In less than a year, Microsoft fixed its Windows disaster - but its greatest challenge is still ahead
Sure, Satya Nadella won some cautious optimism in his first year as CEO with bold moves like releasing Microsoft Office for iPad and Android, embracing Linux, and buying Mojang and its smash hit game Minecraft for $2.5 billion.
But Microsoft is best known for its Windows operating system. And Windows 8.1, then the current version, was not loved.
Fortunately for Nadella, Microsoft, and PC owners everywhere, though, 2015 was the year that Microsoft turned Windows around.
Announced in January, Windows 10 brought lots of people (including myself) back to the Windows fold. It's a solid operating system that represents a return to form, and it's mostly positive.
But Microsoft shouldn't rest on its laurels. The hard part is still ahead.
Microsoft kicked off 2015 with an event formally introducing Windows 10, skipping Windows 9. It was pitched as a huge update a long time in the making.
Windows 7, which remains the most popular PC operating system in the world six years after its launch, isn't great for the new, touch-based future in which we find ourselves.
Windows 8, by comparison, was a huge flop: It tried to balance touch-friendliness and the emergent app store economy with the classic Windows approach, and ended up doing neither very well. Windows 8.1 tried to fix many of the most glaring issues, but the damage was done.
But this year's Windows 10 seems to have finally hit the sweet spot. It's a pleasure to use on a tablet like the flagship Microsoft Surface Pro 4, but it also has enough of that familiar Windows feeling that Windows 7 users won't be totally disoriented.
Better yet, Microsoft is making Windows 10 a free upgrade for Windows 7 and 8 users for its first year of availability.
So far, users have responded positively, with Microsoft reporting over 120 million Windows 10 installations since its official July 2015 release.
In a more forward-looking sense, too, Microsoft is pushing the Windows Store app market, a place where developers can sell software that runs on any Windows 10 device, from laptops to tablets to funky futuristic holographic goggles.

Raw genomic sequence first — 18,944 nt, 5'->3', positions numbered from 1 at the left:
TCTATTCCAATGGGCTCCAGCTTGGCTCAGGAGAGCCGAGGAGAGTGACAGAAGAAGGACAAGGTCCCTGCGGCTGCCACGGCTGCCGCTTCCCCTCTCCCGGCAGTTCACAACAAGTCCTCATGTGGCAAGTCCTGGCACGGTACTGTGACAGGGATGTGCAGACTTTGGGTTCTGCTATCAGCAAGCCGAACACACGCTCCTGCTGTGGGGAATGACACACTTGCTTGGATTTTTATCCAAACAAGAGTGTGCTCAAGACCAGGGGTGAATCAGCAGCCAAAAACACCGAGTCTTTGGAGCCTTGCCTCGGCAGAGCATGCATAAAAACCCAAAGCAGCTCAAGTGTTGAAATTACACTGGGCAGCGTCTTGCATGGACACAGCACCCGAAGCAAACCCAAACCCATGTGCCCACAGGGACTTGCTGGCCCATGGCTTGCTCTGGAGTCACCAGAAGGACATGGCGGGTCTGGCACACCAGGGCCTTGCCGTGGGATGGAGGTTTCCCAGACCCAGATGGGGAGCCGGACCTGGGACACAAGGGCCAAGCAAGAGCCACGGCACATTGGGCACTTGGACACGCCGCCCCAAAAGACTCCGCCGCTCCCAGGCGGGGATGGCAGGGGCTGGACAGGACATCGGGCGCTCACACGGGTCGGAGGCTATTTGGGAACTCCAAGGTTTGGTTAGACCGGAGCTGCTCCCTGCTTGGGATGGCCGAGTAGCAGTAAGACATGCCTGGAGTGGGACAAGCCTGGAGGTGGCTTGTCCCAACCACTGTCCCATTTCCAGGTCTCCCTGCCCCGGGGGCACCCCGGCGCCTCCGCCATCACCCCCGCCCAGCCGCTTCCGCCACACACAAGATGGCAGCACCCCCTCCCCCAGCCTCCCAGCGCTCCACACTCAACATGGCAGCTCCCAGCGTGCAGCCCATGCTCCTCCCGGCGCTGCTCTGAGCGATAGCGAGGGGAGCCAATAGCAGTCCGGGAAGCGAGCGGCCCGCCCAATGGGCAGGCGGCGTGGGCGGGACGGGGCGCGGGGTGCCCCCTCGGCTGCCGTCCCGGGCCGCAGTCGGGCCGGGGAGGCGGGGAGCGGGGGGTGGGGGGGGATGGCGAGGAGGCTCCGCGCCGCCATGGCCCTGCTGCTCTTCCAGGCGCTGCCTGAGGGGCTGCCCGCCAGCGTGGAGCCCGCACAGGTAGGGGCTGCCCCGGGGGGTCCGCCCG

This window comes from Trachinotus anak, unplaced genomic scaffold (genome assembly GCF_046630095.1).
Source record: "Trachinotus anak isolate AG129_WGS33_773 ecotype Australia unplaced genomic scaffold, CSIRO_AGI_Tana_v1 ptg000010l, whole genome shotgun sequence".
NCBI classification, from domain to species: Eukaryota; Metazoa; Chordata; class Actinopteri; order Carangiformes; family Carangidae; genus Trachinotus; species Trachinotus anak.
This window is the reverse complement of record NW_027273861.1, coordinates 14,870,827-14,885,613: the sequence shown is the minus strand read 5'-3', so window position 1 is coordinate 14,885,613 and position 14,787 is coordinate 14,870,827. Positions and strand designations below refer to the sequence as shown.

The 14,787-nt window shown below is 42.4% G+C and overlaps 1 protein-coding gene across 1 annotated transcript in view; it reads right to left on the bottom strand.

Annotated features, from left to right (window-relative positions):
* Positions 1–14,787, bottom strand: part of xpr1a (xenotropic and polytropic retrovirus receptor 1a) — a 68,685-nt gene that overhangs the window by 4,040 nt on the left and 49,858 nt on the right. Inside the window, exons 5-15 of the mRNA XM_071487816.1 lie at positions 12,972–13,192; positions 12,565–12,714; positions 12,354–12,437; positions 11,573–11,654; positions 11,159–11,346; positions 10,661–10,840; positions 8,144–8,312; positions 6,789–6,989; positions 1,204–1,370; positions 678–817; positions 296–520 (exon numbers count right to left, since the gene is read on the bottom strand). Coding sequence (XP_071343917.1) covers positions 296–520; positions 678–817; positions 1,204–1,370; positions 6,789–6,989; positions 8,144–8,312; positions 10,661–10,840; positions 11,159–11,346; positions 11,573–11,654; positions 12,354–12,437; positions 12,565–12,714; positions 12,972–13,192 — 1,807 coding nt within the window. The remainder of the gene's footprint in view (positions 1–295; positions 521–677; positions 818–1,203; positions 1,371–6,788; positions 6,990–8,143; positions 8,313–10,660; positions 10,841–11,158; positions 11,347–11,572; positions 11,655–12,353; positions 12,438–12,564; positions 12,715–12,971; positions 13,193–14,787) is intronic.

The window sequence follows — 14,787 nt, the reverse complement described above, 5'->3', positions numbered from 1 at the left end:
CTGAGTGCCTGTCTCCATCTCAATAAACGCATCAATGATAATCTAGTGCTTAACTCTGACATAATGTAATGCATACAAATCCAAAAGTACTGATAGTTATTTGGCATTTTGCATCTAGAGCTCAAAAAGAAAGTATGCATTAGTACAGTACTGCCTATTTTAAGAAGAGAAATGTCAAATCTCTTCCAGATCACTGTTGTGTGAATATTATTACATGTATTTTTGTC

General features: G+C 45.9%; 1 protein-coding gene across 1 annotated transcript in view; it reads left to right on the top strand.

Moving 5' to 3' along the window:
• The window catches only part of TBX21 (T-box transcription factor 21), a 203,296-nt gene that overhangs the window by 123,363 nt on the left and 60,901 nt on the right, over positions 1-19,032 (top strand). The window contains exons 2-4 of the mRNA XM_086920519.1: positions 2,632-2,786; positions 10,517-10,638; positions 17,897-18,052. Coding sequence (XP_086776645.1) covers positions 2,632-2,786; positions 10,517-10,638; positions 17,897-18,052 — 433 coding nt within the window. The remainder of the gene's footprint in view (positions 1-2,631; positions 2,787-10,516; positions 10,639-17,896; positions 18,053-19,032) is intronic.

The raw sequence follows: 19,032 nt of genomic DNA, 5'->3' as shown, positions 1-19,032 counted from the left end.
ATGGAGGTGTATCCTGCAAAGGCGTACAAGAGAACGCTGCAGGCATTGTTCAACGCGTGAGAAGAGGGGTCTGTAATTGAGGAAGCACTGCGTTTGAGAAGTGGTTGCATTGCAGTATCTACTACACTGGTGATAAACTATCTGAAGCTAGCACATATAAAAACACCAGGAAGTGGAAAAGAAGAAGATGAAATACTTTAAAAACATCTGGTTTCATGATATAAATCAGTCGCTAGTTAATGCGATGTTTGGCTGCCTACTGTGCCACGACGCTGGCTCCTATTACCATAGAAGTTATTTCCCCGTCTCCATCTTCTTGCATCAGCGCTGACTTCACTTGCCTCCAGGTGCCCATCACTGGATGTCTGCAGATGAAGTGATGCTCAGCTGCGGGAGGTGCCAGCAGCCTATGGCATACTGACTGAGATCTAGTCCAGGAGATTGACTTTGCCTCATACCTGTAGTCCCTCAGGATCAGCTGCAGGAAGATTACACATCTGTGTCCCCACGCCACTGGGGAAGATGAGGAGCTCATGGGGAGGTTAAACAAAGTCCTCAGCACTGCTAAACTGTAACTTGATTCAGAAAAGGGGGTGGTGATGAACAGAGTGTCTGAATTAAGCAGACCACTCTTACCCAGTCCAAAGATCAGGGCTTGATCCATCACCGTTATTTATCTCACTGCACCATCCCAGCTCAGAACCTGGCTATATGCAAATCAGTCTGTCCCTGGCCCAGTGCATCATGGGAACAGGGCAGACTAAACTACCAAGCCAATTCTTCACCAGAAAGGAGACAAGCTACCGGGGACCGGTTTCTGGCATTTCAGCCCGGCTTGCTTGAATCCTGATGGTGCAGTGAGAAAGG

In November, the Xbox One got an update that added a version of Windows 10 at the core, paving the way towards making the video game console a key part of the Windows family.
In fact, Microsoft CEO Satya Nadella says that he sees the Xbox One as the center of the company's smart home strategy, saying that the Xbox One is "just another Windows computer." With Windows 10, everything in the world is exactly the same.
The upgrade cycle hasn't exactly gone off without a hitch, thanks to privacy concerns and some strongarm tactics to encourage upgrading. Generally speaking, though, people seem to love it. Slowly, but surely, it's erasing or at least easing the bad vibes engendered by Windows 8.1.
The hard part
Okay, so pats on the back all around. But Microsoft has one more huge disaster to fix, and it's a doozy: Smartphones, a field where Microsoft's position is so dire that some analysts have given up on it entirely.
While Microsoft Windows 10 is arguably the best Windows ever, Windows itself matters less with each passing day - without a viable stake in the smartphone market, it's being left behind in a massive shift, even as competitive pressure mounts.
In smartphones, Microsoft's global market share hovers around 3%. For comparison, Google Android is the most popular smartphone operating system in the world, making it the most common operating system in the world, full stop. Apple's iOS is in solid second place, and has helped turn the iPhone into a massive business - Apple's iPhone revenue for the last four quarters was greater than Microsoft's total revenue (or the revenue of any other single tech company).
It's a tough nut to crack. Smartphones live and die based on the apps that are available for them. And while Microsoft has made some encouraging partnerships with the likes of Facebook and Uber, the new Windows 10 Mobile just can't go app-for-app with an iPhone or Android phone.
It creates the proverbial vicious circle: Nobody buys Windows phones because there are no apps, and there are no apps because not enough people have Windows phones to make it worth a developer's time.
Meanwhile, Google and Apple are slowly but surely positioning their newest Android and iOS tablets as laptop replacements. The not-so-subtle subtext there is that these tech rivals think their operating systems can replace Windows, too.
The heat is on.
The rumor is that Microsoft is announcing a new, killer phone next year that could change everything. And if Nadella can pull out a turnaround on this front, it would be one for the history books.
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